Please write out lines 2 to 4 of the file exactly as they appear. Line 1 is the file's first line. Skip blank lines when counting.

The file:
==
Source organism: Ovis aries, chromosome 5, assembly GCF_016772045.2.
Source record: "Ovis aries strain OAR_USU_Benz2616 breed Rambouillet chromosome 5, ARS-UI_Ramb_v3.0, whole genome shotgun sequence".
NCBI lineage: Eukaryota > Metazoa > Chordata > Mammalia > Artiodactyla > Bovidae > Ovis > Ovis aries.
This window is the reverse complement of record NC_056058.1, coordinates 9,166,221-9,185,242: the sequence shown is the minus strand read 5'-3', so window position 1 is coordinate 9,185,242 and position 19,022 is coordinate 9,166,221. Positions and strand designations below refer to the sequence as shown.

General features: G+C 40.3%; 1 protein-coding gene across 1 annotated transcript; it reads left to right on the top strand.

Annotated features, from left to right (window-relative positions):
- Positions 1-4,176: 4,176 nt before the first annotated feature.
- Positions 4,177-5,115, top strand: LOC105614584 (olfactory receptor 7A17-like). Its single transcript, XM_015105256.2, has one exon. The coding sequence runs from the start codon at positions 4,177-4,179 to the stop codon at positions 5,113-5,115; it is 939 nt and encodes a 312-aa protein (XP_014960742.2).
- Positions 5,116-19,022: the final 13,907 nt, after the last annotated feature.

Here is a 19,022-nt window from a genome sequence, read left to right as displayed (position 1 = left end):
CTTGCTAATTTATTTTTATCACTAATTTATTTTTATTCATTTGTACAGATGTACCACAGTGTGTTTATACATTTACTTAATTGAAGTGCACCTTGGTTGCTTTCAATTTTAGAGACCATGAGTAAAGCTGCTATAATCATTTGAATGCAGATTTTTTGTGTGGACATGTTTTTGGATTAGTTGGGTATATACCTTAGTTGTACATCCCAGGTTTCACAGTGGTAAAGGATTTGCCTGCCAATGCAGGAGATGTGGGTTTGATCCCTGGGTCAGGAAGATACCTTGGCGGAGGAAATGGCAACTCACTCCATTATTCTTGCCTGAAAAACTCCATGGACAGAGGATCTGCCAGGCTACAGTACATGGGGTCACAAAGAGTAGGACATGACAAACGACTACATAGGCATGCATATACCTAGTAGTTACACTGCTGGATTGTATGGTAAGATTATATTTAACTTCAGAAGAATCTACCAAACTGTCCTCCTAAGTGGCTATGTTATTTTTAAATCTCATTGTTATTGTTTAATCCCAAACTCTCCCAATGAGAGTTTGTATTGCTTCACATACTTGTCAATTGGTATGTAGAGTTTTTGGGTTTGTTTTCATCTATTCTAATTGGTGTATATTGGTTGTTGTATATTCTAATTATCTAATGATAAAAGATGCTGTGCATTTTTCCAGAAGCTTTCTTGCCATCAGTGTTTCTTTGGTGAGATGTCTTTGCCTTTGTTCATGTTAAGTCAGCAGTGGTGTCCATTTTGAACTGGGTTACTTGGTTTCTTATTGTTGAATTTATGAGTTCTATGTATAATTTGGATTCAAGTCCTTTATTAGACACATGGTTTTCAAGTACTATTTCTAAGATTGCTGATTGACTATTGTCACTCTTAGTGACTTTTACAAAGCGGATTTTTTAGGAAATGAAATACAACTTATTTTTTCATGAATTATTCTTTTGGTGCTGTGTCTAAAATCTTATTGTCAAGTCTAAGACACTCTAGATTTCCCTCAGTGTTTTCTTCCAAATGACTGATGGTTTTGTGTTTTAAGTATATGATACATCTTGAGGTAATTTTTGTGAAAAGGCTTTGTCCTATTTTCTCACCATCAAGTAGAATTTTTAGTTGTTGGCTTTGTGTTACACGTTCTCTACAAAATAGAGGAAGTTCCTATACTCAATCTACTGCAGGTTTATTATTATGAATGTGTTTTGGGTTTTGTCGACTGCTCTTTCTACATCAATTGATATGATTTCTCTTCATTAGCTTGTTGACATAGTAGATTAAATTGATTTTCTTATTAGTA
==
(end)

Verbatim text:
Source record: "Ovis aries strain OAR_USU_Benz2616 breed Rambouillet chromosome 5, ARS-UI_Ramb_v3.0, whole genome shotgun sequence".
NCBI lineage: Eukaryota > Metazoa > Chordata > Mammalia > Artiodactyla > Bovidae > Ovis > Ovis aries.
This window is the reverse complement of record NC_056058.1, coordinates 9,166,221-9,185,242: the sequence shown is the minus strand read 5'-3', so window position 1 is coordinate 9,185,242 and position 19,022 is coordinate 9,166,221. Positions and strand designations below refer to the sequence as shown.